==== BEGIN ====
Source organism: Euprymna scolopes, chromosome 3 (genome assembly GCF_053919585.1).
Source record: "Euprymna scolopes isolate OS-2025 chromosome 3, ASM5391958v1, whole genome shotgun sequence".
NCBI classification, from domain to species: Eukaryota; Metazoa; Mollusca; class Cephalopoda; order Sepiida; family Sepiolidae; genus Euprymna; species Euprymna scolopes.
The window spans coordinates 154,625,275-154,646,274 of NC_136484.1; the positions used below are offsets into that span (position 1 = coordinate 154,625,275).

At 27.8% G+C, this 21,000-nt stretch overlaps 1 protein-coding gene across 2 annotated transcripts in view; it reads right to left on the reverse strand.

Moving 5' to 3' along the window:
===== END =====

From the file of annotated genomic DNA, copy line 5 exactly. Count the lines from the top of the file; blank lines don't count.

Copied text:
At 27.8% G+C, this 21,000-nt stretch overlaps 1 protein-coding gene across 2 annotated transcripts in view; it reads right to left on the reverse strand.